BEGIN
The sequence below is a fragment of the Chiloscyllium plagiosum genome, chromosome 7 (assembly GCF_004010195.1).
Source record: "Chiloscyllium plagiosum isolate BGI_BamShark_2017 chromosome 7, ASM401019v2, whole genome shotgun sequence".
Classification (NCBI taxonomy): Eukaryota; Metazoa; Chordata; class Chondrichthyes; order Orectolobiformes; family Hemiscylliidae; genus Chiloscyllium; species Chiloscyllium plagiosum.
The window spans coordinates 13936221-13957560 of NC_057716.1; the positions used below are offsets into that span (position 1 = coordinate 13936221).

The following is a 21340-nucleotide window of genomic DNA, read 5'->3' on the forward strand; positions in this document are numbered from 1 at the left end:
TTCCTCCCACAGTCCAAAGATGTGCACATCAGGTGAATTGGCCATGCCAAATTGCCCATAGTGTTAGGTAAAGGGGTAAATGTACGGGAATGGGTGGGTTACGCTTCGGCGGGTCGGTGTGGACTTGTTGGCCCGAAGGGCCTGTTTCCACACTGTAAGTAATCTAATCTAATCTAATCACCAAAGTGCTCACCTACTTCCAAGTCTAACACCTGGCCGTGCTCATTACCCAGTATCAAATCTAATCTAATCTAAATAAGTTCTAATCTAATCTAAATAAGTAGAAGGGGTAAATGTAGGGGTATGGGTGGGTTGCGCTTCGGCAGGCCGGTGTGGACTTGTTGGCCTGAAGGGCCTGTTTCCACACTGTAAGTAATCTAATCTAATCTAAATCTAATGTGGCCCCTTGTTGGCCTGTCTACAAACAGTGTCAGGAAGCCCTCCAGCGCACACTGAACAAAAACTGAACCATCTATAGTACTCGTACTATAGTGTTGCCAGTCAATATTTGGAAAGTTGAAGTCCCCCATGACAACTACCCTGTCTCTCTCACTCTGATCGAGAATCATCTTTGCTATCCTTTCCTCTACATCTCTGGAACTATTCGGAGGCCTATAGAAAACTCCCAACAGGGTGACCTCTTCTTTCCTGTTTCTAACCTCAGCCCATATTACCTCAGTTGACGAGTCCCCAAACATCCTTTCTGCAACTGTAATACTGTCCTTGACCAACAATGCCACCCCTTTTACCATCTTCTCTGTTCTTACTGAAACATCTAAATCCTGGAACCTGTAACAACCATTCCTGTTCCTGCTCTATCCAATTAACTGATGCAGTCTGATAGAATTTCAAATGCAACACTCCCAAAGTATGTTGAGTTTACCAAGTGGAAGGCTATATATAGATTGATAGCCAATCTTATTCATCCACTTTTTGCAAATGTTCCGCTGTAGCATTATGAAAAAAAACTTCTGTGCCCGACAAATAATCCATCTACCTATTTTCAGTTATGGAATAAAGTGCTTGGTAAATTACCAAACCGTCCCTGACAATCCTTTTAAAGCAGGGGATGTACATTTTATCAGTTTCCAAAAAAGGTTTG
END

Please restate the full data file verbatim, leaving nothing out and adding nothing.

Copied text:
The sequence below is a fragment of the Chiloscyllium plagiosum genome, chromosome 7 (assembly GCF_004010195.1).
Source record: "Chiloscyllium plagiosum isolate BGI_BamShark_2017 chromosome 7, ASM401019v2, whole genome shotgun sequence".
Classification (NCBI taxonomy): Eukaryota; Metazoa; Chordata; class Chondrichthyes; order Orectolobiformes; family Hemiscylliidae; genus Chiloscyllium; species Chiloscyllium plagiosum.
The window spans coordinates 13936221-13957560 of NC_057716.1; the positions used below are offsets into that span (position 1 = coordinate 13936221).

The following is a 21340-nucleotide window of genomic DNA, read 5'->3' on the forward strand; positions in this document are numbered from 1 at the left end:
TTCCTCCCACAGTCCAAAGATGTGCACATCAGGTGAATTGGCCATGCCAAATTGCCCATAGTGTTAGGTAAAGGGGTAAATGTACGGGAATGGGTGGGTTACGCTTCGGCGGGTCGGTGTGGACTTGTTGGCCCGAAGGGCCTGTTTCCACACTGTAAGTAATCTAATCTAATCTAATCACCAAAGTGCTCACCTACTTCCAAGTCTAACACCTGGCCGTGCTCATTACCCAGTATCAAATCTAATCTAATCTAAATAAGTTCTAATCTAATCTAAATAAGTAGAAGGGGTAAATGTAGGGGTATGGGTGGGTTGCGCTTCGGCAGGCCGGTGTGGACTTGTTGGCCTGAAGGGCCTGTTTCCACACTGTAAGTAATCTAATCTAATCTAAATCTAATGTGGCCCCTTGTTGGCCTGTCTACAAACAGTGTCAGGAAGCCCTCCAGCGCACACTGAACAAAAACTGAACCATCTATAGTACTCGTACTATAGTGTTGCCAGTCAATATTTGGAAAGTTGAAGTCCCCCATGACAACTACCCTGTCTCTCTCACTCTGATCGAGAATCATCTTTGCTATCCTTTCCTCTACATCTCTGGAACTATTCGGAGGCCTATAGAAAACTCCCAACAGGGTGACCTCTTCTTTCCTGTTTCTAACCTCAGCCCATATTACCTCAGTTGACGAGTCCCCAAACATCCTTTCTGCAACTGTAATACTGTCCTTGACCAACAATGCCACCCCTTTTACCATCTTCTCTGTTCTTACTGAAACATCTAAATCCTGGAACCTGTAACAACCATTCCTGTTCCTGCTCTATCCAATTAACTGATGCAGTCTGATAGAATTTCAAATGCAACACTCCCAAAGTATGTTGAGTTTACCAAGTGGAAGGCTATATATAGATTGATAGCCAATCTTATTCATCCACTTTTTGCAAATGTTCCGCTGTAGCATTATGAAAAAAAACTTCTGTGCCCGACAAATAATCCATCTACCTATTTTCAGTTATGGAATAAAGTGCTTGGTAAATTACCAAACCGTCCCTGACAATCCTTTTAAAGCAGGGGATGTACATTTTATCAGTTTCCAAAAAAGGTTTG